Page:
Friday, August 8, 2008

The Lyricism of Belief: An Observation on the Grounds of Belief and Faith

It is a bit of a truism among Christians that the existence of God cannot be conclusively proven with absolute certainty.

Since God cannot be proved or disproved, so the thinking goes, it is possible to be an "honest Christian"(!). Probably the best known variation is Pascal's wager. Rather than argue that there is evidence to believe or not believe, I propose another approach to the uncertainties intrinsic to belief in the supernatural.

If faith in God, Jesus, and all the mechanics of redemption cannot be grounded in reason, then assent to belief or disbelief is not a consequence of the truth or falsity of those beliefs. Less confusingly phrased, assent is not given because of the truth or falsity of the beliefs in question, but for human, all too human motivations.

This means that the accounts given for belief, and equivalently for disbelief, are amenable to a meaningful analysis similar to what one might expect in literary analysis. The phrase, lyricism of belief, comes to mind.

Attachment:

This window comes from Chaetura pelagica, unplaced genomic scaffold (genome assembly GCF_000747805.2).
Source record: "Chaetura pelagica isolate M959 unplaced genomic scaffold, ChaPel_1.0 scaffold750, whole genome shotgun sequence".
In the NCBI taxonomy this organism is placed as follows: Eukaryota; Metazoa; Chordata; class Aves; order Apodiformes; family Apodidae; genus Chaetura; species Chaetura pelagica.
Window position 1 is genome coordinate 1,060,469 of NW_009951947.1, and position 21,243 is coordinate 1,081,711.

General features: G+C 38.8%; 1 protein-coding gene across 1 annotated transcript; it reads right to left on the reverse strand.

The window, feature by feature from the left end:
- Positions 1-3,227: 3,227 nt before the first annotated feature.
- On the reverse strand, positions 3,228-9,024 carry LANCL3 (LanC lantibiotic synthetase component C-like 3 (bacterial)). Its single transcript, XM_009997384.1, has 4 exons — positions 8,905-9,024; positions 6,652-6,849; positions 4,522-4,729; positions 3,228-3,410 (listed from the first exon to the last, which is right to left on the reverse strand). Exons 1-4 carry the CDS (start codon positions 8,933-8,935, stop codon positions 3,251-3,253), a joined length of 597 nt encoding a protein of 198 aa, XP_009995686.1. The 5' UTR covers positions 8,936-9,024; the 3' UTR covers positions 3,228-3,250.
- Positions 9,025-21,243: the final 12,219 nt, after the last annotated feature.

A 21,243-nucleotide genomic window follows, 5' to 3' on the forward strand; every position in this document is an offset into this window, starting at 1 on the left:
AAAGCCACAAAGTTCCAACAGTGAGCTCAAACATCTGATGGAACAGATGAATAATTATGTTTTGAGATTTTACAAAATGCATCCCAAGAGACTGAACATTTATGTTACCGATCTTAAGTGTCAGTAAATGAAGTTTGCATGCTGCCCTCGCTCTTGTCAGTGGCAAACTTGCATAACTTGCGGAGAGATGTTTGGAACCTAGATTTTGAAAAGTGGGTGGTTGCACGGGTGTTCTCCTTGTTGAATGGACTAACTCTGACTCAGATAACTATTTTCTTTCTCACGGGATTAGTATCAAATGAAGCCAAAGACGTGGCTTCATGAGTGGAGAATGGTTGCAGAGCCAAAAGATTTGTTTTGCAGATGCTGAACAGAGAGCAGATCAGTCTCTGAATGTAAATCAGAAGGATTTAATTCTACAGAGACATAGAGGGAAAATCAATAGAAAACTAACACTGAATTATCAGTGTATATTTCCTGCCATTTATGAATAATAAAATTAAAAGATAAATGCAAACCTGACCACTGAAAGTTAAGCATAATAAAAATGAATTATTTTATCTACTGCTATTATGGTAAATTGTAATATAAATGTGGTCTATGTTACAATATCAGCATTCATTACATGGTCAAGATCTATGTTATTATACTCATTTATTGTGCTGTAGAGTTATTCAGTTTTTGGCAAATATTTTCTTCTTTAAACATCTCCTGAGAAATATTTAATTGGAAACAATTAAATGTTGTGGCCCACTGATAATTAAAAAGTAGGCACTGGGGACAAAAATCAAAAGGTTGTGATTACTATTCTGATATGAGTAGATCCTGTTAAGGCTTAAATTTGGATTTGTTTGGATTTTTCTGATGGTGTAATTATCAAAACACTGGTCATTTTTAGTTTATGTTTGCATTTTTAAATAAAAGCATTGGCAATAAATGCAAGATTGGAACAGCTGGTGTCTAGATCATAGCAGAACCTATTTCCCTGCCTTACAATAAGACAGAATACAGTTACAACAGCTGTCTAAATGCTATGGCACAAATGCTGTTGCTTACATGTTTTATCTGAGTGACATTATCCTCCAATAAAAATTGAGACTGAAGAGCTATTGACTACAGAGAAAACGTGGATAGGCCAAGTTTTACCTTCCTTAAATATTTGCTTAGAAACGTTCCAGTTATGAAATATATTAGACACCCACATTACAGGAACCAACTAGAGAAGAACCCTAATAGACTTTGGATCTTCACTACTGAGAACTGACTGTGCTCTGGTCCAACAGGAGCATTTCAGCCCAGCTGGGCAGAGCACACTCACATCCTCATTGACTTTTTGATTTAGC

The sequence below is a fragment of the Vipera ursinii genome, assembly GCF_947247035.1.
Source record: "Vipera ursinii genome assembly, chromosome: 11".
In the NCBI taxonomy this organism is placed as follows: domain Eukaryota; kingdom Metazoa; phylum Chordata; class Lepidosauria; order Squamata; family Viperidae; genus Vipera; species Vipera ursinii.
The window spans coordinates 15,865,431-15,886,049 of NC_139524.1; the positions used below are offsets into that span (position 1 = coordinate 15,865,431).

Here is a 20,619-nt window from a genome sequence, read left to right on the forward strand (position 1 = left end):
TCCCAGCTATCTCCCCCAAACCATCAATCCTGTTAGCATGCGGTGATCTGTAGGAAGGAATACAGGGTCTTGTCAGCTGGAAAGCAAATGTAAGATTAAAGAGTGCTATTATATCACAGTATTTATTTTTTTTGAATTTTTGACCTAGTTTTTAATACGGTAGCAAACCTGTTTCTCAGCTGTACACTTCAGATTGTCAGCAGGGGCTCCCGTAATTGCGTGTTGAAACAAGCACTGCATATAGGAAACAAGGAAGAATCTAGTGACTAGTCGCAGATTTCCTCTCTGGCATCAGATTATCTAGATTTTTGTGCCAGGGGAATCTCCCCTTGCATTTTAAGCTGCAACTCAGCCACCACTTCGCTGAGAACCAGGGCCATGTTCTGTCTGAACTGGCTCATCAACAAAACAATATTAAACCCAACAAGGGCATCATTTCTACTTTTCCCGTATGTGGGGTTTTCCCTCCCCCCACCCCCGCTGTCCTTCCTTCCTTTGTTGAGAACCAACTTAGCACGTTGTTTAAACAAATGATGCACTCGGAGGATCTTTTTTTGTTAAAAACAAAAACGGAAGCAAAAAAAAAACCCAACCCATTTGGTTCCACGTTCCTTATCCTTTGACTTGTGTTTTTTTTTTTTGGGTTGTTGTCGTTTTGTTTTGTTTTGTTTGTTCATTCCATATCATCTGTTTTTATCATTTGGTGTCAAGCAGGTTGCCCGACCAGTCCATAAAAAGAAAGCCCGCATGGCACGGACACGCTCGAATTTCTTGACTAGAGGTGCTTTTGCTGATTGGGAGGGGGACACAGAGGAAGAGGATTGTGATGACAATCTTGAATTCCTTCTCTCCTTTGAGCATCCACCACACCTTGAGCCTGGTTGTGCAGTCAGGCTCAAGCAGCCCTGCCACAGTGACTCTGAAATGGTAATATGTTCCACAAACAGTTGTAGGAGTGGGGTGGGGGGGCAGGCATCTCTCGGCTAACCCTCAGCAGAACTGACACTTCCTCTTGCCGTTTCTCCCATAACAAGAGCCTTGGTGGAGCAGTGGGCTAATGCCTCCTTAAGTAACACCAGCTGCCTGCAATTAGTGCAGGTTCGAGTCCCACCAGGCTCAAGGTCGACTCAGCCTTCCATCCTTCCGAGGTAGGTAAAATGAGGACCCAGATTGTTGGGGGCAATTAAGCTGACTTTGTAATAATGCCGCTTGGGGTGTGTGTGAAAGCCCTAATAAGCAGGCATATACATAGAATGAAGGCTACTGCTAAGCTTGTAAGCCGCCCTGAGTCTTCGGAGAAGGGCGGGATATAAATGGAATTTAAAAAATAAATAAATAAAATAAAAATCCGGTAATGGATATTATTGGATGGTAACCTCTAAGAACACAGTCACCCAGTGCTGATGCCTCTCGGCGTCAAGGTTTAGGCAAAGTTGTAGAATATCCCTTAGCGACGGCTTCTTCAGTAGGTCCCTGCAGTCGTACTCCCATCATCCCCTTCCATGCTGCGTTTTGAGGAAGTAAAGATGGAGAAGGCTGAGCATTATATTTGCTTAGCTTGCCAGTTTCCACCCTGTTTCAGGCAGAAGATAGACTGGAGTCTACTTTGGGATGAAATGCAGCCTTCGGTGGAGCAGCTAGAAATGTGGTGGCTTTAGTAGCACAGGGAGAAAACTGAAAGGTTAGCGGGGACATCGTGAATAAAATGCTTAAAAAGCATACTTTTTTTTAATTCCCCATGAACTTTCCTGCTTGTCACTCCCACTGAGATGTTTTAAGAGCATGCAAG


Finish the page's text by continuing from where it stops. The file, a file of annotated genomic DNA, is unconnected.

Even though keen insight is not a prerequisite to grasp that quite often it is not love, either of truth or human beings, that motivate faith in God. One name suffices to illustrate the point: Fred Phelps. Or if that is not enough, consider the homophobic teachings of Evangelical Christianity.

Psychologically considered, justification of one's assent to doctrines and teachings by appeals to "truth" are an impediment to truth. "Truth" especially when mouthed by Christians and other ideologues is a license to avoid unpleasant and unsavory truths about oneself and about life, the universe, and everything. Truth that can not be examined, questioned, and even abandoned means in practice, "There be dragons."

Truth is a curtain behind which passions run free and wild accountable neither to God nor man. This means that character and ethics are prior to belief and truth.

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